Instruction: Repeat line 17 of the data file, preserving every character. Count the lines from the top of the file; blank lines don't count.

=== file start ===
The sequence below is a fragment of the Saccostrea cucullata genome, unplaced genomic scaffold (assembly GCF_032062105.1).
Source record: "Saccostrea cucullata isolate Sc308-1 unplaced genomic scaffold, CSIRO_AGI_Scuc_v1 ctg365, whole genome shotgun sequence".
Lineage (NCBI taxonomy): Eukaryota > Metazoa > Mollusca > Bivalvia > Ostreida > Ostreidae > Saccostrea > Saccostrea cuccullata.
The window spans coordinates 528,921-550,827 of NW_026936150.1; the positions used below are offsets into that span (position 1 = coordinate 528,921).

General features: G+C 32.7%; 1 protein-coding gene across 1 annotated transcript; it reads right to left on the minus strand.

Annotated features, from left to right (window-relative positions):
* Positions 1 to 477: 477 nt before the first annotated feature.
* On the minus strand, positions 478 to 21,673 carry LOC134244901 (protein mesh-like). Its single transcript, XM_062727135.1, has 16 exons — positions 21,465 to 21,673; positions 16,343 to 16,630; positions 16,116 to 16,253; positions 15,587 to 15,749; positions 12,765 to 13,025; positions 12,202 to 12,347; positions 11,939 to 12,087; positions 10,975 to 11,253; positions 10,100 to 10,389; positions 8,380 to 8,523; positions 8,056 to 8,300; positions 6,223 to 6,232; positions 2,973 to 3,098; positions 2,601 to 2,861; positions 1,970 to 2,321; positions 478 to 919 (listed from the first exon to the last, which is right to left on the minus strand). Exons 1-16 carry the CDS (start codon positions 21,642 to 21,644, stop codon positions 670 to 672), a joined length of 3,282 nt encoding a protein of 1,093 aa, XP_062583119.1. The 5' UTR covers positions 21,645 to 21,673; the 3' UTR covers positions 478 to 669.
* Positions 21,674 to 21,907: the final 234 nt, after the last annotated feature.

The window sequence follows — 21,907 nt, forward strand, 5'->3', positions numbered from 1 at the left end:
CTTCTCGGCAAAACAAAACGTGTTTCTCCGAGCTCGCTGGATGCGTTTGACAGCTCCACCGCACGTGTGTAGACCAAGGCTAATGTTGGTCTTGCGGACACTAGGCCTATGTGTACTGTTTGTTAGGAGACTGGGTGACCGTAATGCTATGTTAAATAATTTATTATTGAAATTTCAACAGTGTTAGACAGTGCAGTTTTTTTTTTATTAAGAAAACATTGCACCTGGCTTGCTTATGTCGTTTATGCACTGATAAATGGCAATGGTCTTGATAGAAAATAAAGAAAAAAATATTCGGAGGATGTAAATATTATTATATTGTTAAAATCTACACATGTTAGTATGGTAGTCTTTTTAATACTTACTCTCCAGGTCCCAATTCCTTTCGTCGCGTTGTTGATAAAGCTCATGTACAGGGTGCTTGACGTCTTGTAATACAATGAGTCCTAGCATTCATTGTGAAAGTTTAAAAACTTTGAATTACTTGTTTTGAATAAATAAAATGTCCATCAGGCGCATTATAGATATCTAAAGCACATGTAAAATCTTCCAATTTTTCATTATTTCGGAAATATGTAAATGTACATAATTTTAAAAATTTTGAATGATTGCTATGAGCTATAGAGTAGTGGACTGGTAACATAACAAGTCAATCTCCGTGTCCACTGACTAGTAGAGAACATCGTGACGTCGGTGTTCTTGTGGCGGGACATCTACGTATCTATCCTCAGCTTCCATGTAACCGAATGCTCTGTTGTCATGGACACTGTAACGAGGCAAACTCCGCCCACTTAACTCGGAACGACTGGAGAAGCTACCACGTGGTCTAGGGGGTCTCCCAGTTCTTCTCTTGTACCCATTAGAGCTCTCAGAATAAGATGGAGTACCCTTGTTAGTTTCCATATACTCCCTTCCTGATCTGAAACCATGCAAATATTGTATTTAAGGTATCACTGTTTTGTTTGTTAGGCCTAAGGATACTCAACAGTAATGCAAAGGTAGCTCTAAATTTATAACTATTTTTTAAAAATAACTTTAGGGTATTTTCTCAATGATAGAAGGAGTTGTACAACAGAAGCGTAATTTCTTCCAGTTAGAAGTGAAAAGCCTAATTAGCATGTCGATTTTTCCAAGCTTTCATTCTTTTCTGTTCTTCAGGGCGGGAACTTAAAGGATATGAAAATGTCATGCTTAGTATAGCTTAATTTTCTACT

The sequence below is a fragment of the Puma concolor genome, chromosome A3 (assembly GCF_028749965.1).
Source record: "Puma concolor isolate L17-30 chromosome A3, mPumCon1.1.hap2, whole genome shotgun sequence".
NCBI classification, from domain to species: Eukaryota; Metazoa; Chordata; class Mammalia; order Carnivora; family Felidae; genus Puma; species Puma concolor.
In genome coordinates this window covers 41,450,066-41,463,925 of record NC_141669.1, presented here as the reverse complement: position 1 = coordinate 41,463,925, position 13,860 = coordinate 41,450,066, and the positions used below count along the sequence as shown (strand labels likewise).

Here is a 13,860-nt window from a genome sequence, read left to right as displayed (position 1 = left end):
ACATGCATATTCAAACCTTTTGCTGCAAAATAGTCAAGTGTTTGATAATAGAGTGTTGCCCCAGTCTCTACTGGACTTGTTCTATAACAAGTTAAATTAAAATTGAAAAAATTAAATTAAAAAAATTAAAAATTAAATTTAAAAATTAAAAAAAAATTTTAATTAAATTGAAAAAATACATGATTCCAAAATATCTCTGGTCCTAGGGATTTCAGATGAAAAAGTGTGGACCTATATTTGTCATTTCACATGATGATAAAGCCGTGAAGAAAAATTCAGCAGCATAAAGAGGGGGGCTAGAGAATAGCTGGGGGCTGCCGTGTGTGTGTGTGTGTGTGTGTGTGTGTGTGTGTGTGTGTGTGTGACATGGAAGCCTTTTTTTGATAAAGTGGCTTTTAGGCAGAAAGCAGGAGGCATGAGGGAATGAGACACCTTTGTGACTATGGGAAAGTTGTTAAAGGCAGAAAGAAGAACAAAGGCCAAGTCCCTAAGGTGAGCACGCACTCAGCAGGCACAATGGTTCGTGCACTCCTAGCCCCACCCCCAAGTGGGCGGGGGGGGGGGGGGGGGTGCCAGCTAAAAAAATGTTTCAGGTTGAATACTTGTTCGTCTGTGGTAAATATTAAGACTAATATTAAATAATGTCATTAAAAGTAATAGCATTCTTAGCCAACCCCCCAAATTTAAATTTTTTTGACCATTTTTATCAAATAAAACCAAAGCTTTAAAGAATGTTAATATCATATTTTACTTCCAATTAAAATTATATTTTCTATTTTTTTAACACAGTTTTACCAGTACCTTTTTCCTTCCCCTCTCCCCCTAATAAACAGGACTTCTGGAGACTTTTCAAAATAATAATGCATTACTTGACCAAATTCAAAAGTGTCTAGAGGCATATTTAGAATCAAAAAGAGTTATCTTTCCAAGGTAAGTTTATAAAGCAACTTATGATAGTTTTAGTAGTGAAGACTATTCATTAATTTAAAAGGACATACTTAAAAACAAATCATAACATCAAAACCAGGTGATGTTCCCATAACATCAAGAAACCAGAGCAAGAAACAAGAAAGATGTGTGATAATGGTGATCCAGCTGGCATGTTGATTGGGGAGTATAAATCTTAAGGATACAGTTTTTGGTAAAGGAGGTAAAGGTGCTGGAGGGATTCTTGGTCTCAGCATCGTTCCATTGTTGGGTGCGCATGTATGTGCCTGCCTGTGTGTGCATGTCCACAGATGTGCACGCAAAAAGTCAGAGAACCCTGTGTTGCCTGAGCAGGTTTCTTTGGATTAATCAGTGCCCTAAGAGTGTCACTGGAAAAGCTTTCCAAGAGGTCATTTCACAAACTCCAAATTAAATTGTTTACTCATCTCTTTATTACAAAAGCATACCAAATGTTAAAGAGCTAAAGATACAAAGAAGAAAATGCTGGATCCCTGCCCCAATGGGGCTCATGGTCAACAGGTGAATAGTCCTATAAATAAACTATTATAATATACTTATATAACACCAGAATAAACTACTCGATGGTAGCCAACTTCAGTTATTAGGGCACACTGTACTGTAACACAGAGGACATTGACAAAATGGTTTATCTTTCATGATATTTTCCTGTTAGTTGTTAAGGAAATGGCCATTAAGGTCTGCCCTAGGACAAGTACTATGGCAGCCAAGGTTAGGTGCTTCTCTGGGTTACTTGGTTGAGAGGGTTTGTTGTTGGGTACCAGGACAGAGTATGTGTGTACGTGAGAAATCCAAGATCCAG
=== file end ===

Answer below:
ACATGCATATTCAAACCTTTTGCTGCAAAATAGTCAAGTGTTTGATAATAGAGTGTTGCCCCAGTCTCTACTGGACTTGTTCTATAACAAGTTAAATTAAAATTGAAAAAATTAAATTAAAAAAATTAAAAATTAAATTTAAAAATTAAAAAAAAATTTTAATTAAATTGAAAAAATACATGATTCCAAAATATCTCTGGTCCTAGGGATTTCAGATGAAAAAGTGTGGACCTATATTTGTCATTTCACATGATGATAAAGCCGTGAAGAAAAATTCAGCAGCATAAAGAGGGGGGCTAGAGAATAGCTGGGGGCTGCCGTGTGTGTGTGTGTGTGTGTGTGTGTGTGTGTGTGTGTGTGTGTGACATGGAAGCCTTTTTTTGATAAAGTGGCTTTTAGGCAGAAAGCAGGAGGCATGAGGGAATGAGACACCTTTGTGACTATGGGAAAGTTGTTAAAGGCAGAAAGAAGAACAAAGGCCAAGTCCCTAAGGTGAGCACGCACTCAGCAGGCACAATGGTTCGTGCACTCCTAGCCCCACCCCCAAGTGGGCGGGGGGGGGGGGGGGGGTGCCAGCTAAAAAAATGTTTCAGGTTGAATACTTGTTCGTCTGTGGTAAATATTAAGACTAATATTAAATAATGTCATTAAAAGTAATAGCATTCTTAGCCAACCCCCCAAATTTAAATTTTTTTGACCATTTTTATCAAATAAAACCAAAGCTTTAAAGAATGTTAATATCATATTTTACTTCCAATTAAAATTATATTTTCTATTTTTTTAACACAGTTTTACCAGTACCTTTTTCCTTCCCCTCTCCCCCTAATAAACAGGACTTCTGGAGACTTTTCAAAATAATAATGCATTACTTGACCAAATTCAAAAGTGTCTAGAGGCATATTTAGAATCAAAAAGAGTTATCTTTCCAAGGTAAGTTTATAAAGCAACTTATGATAGTTTTAGTAGTGAAGACTATTCATTAATTTAAAAGGACATACTTAAAAACAAATCATAACATCAAAACCAGGTGATGTTCCCATAACATCAAGAAACCAGAGCAAGAAACAAGAAAGATGTGTGATAATGGTGATCCAGCTGGCATGTTGATTGGGGAGTATAAATCTTAAGGATACAGTTTTTGGTAAAGGAGGTAAAGGTGCTGGAGGGATTCTTGGTCTCAGCATCGTTCCATTGTTGGGTGCGCATGTATGTGCCTGCCTGTGTGTGCATGTCCACAGATGTGCACGCAAAAAGTCAGAGAACCCTGTGTTGCCTGAGCAGGTTTCTTTGGATTAATCAGTGCCCTAAGAGTGTCACTGGAAAAGCTTTCCAAGAGGTCATTTCACAAACTCCAAATTAAATTGTTTACTCATCTCTTTATTACAAAAGCATACCAAATGTTAAAGAGCTAAAGATACAAAGAAGAAAATGCTGGATCCCTGCCCCAATGGGGCTCATGGTCAACAGGTGAATAGTCCTATAAATAAACTATTATAATATACTTATATAACACCAGAATAAACTACTCGATGGTAGCCAACTTCAGTTATTAGGGCACACTGTACTGTAACACAGAGGACATTGACAAAATGGTTTATCTTTCATGATATTTTCCTGTTAGTTGTTAAGGAAATGGCCATTAAGGTCTGCCCTAGGACAAGTACTATGGCAGCCAAGGTTAGGTGCTTCTCTGGGTTACTTGGTTGAGAGGGTTTGTTGTTGGGTACCAGGACAGAGTATGTGTGTACGTGAGAAATCCAAGATCCAG